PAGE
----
The Araucana was officially named in the 1930s. The origins of the British Araucana go back at least a hundred years and mentions of blue egg laying chickens appear in the 1700s. When the Spanish arrived in South America, bringing with them their poultry, they found that the Incas had their own ancient breeds which soon crossed with the imported stock. However in the High Andes there were many areas where the terrain made conquest impossible. Subsequently, the Arauca Indians of Old Northern Chile were never conquered so their poultry remained pure and led to the name Araucana.
Pockets of wild Araucana can still be seen in the Amazon Basin and in isolated areas in the high fincas of the Andes Range. The expansion of the old Colonial British Empire during the formation of the commonwealth led to the Araucana taking up residence in many countries around the world. Indeed, to this day, the British Tailed Araucana can be found in over 60 countries.
The precise historical moment of introduction to the British Isles is not known however it is reported that a Chilean nitrate ship floundered off the coast of Scotland in the 1930’s and the descendants of bearded, muffed, tailed Araucanas that were aboard were scattered among the Inner Hebrides. There has been a huge amount of cross breeding with more modern varieties in the twentieth century. George Malcom of East Lothian, Scotland created the modern standard that now exists, which maintains the unique blue egg along with the beard, muff and crest.
On the 17th October 1972 a committee meeting of the Rare Breed Society was held during the Malpas Young Stock Show. Mr Sheppy, the R.B.S. Secretary reported to the committee saying that the newly formed British Araucana Club had more than sufficient members to warrant a separate breed club and with the persistence of Mrs Dorian Roxburgh, its acting Secretary, the Araucana Breed was allowed to go it alone, classes had been arranged at the Poultry Club Championship Show to be held in Nottingham on February 3rd the following year (1973) and A J Sheppy had been invited to judge. The Araucana was removed from the list as a rare breed.
With Araucanas entered at Nottingham and the help of older established breeders, including Mr Malcom and Mr Smith, a standard was drawn up for the British Araucana and it was published in the 1974 Poultry Club Year Book.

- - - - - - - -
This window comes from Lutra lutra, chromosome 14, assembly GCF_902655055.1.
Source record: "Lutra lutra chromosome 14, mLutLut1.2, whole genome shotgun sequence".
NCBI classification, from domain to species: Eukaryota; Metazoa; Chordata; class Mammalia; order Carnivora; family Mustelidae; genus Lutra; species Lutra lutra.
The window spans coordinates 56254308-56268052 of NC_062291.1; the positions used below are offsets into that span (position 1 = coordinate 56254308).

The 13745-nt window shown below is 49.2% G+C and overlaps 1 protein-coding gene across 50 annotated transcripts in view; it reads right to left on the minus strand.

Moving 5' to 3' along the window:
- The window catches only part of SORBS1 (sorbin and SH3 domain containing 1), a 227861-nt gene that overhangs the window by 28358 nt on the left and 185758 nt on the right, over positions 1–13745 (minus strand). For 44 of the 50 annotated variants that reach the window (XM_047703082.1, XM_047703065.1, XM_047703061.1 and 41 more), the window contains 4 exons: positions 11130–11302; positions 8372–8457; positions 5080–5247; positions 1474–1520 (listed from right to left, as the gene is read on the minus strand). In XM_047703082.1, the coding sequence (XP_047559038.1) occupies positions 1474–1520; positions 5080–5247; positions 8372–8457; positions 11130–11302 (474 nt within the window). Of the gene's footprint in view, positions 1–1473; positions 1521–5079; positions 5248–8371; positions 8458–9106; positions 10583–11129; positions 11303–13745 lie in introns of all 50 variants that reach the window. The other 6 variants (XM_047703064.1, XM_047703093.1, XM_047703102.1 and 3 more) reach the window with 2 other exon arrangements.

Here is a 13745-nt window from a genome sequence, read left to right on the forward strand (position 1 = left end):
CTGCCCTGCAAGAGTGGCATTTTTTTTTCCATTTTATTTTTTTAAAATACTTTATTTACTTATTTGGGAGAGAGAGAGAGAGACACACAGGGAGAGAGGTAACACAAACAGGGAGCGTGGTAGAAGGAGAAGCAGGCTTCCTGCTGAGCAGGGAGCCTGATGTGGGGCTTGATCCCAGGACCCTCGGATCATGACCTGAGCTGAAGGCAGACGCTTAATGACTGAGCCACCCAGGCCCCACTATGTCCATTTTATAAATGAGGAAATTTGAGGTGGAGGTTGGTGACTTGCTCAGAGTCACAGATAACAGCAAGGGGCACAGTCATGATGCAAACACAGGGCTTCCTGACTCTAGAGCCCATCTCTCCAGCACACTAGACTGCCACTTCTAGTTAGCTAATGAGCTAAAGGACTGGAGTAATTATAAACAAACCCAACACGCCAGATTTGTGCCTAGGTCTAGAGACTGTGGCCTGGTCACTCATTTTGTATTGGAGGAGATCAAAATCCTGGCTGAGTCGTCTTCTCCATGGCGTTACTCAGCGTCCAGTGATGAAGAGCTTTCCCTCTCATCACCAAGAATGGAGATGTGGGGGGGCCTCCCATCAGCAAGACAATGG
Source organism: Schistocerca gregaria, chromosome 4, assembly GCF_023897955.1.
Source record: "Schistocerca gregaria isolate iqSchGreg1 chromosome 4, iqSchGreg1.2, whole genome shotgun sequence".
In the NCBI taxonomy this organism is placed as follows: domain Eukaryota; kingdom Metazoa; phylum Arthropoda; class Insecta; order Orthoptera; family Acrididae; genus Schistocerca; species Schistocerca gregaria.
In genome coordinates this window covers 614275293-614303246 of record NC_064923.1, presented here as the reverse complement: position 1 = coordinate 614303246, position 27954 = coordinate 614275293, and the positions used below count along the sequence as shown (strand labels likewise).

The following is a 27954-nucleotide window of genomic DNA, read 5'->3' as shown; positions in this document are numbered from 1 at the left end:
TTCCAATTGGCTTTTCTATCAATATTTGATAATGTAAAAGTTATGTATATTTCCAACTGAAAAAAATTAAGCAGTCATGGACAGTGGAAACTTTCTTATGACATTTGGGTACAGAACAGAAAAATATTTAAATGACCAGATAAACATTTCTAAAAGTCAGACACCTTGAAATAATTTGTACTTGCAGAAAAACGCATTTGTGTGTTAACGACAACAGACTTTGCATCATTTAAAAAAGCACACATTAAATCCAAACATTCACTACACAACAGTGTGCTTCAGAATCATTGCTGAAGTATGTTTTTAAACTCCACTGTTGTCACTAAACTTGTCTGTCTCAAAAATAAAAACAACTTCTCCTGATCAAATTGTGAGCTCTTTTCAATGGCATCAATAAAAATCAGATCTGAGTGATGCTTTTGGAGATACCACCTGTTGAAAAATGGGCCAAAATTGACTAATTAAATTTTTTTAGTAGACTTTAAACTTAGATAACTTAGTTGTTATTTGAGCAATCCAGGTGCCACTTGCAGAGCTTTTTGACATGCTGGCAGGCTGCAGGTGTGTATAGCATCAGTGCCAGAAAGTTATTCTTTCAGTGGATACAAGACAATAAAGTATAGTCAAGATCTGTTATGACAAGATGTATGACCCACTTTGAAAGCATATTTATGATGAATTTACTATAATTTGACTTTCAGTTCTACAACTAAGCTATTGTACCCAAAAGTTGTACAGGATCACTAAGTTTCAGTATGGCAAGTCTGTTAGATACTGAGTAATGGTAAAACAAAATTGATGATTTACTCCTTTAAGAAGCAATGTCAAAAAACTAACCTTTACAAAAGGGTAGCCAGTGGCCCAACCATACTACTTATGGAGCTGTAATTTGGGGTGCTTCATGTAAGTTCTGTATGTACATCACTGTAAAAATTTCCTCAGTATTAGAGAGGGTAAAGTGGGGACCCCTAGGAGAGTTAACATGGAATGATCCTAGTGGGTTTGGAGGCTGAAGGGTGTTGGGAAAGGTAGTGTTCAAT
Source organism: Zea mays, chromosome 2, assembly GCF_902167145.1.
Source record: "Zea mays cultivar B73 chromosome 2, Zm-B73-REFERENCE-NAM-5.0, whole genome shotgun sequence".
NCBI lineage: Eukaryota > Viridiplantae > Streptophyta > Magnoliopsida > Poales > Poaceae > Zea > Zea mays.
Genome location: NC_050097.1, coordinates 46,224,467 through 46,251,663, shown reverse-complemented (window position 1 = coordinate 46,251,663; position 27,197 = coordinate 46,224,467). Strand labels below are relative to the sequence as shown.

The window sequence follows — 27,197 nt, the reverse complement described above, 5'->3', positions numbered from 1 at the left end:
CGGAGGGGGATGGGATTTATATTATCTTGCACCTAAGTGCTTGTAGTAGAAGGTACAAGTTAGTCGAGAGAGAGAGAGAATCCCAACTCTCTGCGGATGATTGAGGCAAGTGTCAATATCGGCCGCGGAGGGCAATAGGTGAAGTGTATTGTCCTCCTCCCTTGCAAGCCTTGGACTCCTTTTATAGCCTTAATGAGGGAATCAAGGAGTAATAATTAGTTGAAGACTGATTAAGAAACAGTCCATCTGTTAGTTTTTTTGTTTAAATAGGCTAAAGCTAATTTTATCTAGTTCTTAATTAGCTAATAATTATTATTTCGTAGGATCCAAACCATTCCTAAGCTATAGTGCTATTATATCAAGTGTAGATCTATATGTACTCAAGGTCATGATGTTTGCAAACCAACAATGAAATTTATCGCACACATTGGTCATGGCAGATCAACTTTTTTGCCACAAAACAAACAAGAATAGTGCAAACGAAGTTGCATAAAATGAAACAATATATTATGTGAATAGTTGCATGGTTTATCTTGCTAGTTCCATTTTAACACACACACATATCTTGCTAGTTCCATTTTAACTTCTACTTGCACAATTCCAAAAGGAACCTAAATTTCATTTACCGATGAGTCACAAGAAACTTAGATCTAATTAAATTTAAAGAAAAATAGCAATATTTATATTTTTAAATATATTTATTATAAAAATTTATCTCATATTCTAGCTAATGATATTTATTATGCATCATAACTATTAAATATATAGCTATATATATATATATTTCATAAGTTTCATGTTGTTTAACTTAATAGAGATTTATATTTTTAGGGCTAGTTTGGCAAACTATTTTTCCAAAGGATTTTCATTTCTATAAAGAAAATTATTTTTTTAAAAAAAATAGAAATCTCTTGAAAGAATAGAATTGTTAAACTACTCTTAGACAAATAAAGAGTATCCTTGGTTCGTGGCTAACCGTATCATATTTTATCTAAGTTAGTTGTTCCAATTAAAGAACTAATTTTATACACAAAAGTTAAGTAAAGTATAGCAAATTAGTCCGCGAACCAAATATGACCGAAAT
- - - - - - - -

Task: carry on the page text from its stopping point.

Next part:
The British Araucana Club, though was not the first club in the British Isels to cater for the breeds interests. 1956 saw the formation of the Araucana Society of Great Britain – which was actually based in Scotland – for many years its Secretary was Mrs E Main and its Chariman was Captain Hay of Hayfield. 1985 saw its demise and in all those years it never created a breed standard and would have nothing to do with the newly formed club.
E W Smith was made President of The British Aracucana Club and remained there until his death at 89 following a road accident on 15th May 1994. Mr Smith, who was a noted ornamental pheasant and budgie breeder, first acquired a sitting of Araucana eggs in 1935 from a Mr George Beaver, a rag-rug maker from Huddersfield, who travelled the world selling his wares. The offspring of this hatch produced nearly all males which were black red in colour, willow legged with a pea type comb falling to one side. Desperate for more females, a Mr G Edwards came to the rescue, having also had eggs from Mr George Beaver. Goerge Malcolm also had stock from Mr Edwards when he produced the Lavender using the auto-sexing Cream (Crested) Legbar.
Dorian Roxburgh remained in power for ten years and in that time promoted the Araucana with informative news around the world. In her time as Secretary the Rumpless Araucana (Collonca de Aretes) appeared on the scene. Regarded as a freak by older British type breeders it was, and still is, the true typed Araucana with its distinctive ear tufts. It is the only type seen in Europe and its country of origin, Chile. Only when the breed moved into the Americas did all the variations take place. Jackie Williams became the next Secretary followed by her mother Rosemary. Between them they pushed the Araucana by creating classes at many shows for both Large fowl and Bantam and of course eggs. Kath Simpkin then became Secretary and continued to push the breed forward amassing a membership of 340 members in 2004.
The egg and its colour is the main reason the breed is still with us. There have been many problems and the egg colour is to blame. For a long time before and after a standard was produced the attitude of many was ‘oh well it must be an Araucana because it lays a blue egg’ with total disregard for type, colour etc. Moving forwards the club is dedicated to the preservation of the Araucana in its purest form with birds conforming to breed standards as set out in the British Poultry Standards.